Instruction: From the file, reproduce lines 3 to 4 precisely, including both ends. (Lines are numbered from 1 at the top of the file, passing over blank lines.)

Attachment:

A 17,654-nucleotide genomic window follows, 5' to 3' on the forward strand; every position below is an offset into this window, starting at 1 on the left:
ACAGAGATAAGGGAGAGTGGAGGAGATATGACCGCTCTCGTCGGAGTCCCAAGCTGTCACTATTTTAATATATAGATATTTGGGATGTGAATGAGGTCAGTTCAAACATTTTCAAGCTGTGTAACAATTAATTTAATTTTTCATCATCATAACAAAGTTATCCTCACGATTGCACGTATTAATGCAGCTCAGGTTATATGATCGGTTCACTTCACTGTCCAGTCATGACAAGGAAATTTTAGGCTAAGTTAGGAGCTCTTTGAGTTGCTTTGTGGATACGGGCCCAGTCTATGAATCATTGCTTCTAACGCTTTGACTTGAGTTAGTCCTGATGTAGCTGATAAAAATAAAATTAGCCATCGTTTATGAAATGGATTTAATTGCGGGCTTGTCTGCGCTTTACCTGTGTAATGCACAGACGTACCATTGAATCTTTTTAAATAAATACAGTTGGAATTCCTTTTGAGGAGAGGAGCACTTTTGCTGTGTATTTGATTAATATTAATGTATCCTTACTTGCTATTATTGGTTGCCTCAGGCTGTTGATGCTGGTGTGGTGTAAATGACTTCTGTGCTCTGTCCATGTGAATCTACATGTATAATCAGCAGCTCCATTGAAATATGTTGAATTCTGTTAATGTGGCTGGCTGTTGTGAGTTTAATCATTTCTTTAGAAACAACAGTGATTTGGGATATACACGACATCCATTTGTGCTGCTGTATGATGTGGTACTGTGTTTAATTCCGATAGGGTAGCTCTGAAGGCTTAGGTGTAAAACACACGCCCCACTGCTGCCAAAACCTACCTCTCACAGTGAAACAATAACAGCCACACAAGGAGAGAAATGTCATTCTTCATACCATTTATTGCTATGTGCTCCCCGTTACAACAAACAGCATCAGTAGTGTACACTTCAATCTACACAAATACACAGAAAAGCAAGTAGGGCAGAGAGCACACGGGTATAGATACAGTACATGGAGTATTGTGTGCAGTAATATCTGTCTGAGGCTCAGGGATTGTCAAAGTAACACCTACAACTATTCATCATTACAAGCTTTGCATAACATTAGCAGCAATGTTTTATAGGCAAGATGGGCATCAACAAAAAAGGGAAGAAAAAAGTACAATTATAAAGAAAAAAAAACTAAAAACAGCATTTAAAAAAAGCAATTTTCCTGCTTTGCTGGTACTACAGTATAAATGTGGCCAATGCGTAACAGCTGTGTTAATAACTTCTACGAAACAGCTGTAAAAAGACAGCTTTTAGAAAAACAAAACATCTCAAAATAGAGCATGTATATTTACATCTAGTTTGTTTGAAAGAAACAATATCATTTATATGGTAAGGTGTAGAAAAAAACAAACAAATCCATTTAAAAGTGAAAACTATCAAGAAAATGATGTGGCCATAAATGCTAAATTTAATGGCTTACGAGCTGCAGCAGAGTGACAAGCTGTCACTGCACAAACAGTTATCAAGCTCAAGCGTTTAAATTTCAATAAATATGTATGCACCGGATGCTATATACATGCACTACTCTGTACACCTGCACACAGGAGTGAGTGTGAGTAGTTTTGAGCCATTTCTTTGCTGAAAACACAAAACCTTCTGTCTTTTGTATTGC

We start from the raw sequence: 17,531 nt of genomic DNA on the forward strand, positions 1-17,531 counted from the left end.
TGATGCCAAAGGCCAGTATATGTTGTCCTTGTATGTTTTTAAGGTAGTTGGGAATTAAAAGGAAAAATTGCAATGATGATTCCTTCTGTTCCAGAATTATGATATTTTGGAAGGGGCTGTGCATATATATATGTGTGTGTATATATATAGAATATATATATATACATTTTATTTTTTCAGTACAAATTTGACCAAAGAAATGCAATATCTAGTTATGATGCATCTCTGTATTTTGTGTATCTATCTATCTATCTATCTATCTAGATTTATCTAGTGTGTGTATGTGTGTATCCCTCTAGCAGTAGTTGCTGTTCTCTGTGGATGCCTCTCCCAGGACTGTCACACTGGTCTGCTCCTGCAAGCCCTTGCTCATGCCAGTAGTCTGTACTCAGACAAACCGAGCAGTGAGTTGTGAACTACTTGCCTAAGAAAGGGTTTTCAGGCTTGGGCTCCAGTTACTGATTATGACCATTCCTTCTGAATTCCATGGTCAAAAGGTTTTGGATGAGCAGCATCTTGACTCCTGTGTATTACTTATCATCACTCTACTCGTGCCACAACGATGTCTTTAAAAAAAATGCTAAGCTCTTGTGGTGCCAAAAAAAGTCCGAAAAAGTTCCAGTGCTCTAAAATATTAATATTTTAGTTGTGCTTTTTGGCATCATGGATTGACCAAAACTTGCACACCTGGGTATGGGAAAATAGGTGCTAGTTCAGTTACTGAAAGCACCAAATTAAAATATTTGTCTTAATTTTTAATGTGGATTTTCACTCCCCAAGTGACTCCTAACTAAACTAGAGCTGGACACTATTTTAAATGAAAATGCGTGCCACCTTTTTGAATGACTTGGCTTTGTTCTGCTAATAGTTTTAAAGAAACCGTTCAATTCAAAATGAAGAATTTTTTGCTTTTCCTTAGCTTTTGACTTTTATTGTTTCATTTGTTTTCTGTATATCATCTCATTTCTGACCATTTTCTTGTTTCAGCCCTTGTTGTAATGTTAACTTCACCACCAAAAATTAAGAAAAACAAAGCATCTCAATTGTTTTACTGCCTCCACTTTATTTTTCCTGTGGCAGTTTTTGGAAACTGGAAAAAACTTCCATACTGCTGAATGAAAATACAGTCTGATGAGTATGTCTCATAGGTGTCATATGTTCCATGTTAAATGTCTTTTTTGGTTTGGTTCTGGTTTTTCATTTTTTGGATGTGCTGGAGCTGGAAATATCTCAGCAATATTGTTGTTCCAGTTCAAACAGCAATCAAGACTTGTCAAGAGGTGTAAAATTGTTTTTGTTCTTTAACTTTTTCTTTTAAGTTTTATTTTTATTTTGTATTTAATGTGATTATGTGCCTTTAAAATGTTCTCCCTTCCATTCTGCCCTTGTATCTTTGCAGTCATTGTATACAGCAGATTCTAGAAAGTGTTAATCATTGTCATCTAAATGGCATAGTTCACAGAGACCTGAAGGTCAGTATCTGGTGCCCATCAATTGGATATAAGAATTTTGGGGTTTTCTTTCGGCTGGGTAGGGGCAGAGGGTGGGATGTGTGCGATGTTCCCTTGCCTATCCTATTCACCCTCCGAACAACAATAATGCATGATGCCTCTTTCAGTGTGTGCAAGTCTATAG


We start from the raw sequence: 17,531 nt of genomic DNA on the forward strand, positions 1-17,531 counted from the left end.
TGATGCCAAAGGCCAGTATATGTTGTCCTTGTATGTTTTTAAGGTAGTTGGGAATTAAAAGGAAAAATTGCAATGATGATTCCTTCTGTTCCAGAATTATGATATTTTGGAAGGGGCTGTGCATATATATATGTGTGTGTATATATATAGAATATATATATATACATTTTATTTTTTCAGTACAAATTTGACCAAAGAAATGCAATATCTAGTTATGATGCATCTCTGTATTTTGTGTATCTATCTATCTATCTATCTATCTAGATTTATCTAGTGTGTGTATGTGTGTATCCCTCTAGCAGTAGTTGCTGTTCTCTGTGGATGCCTCTCCCAGGACTGTCACACTGGTCTGCTCCTGCAAGCCCTTGCTCATGCCAGTAGTCTGTACTCAGACAAACCGAGCAGTGAGTTGTGAACTACTTGCCTAAGAAAGGGTTTTCAGGCTTGGGCTCCAGTTACTGATTATGACCATTCCTTCTGAATTCCATGGTCAAAAGGTTTTGGATGAGCAGCATCTTGACTCCTGTGTATTACTTATCATCACTCTACTCGTGCCACAACGATGTCTTTAAAAAAAATGCTAAGCTCTTGTGGTGCCAAAAAAAGTCCGAAAAAGTTCCAGTGCTCTAAAATATTAATATTTTAGTTGTGCTTTTTGGCATCATGGATTGACCAAAACTTGCACACCTGGGTATGGGAAAATAGGTGCTAGTTCAGTTACTGAAAGCACCAAATTAAAATATTTGTCTTAATTTTTAATGTGGATTTTCACTCCCCAAGTGACTCCTAACTAAACTAGAGCTGGACACTATTTTAAATGAAAATGCGTGCCACCTTTTTGAATGACTTGGCTTTGTTCTGCTAATAGTTTTAAAGAAACCGTTCAATTCAAAATGAAGAATTTTTTGCTTTTCCTTAGCTTTTGACTTTTATTGTTTCATTTGTTTTCTGTATATCATCTCATTTCTGACCATTTTCTTGTTTCAGCCCTTGTTGTAATGTTAACTTCACCACCAAAAATTAAGAAAAACAAAGCATCTCAATTGTTTTACTGCCTCCACTTTATTTTTCCTGTGGCAGTTTTTGGAAACTGGAAAAAACTTCCATACTGCTGAATGAAAATACAGTCTGATGAGTATGTCTCATAGGTGTCATATGTTCCATGTTAAATGTCTTTTTTGGTTTGGTTCTGGTTTTTCATTTTTTGGATGTGCTGGAGCTGGAAATATCTCAGCAATATTGTTGTTCCAGTTCAAACAGCAATCAAGACTTGTCAAGAGGTGTAAAATTGTTTTTGTTCTTTAACTTTTTCTTTTAAGTTTTATTTTTATTTTGTATTTAATGTGATTATGTGCCTTTAAAATGTTCTCCCTTCCATTCTGCCCTTGTATCTTTGCAGTCATTGTATACAGCAGATTCTAGAAAGTGTTAATCATTGTCATCTAAATGGCATAGTTCACAGAGACCTGAAGGTCAGTATCTGGTGCCCATCAATTGGATATAAGAATTTTGGGGTTTTCTTTCGGCTGGGTAGGGGCAGAGGGTGGGATGTGTGCGATGTTCCCTTGCCTATCCTATTCACCCTCCGAACAACAATAATGCATGATGCCTCTTTCAGTGTGTGCAAGTCTATAG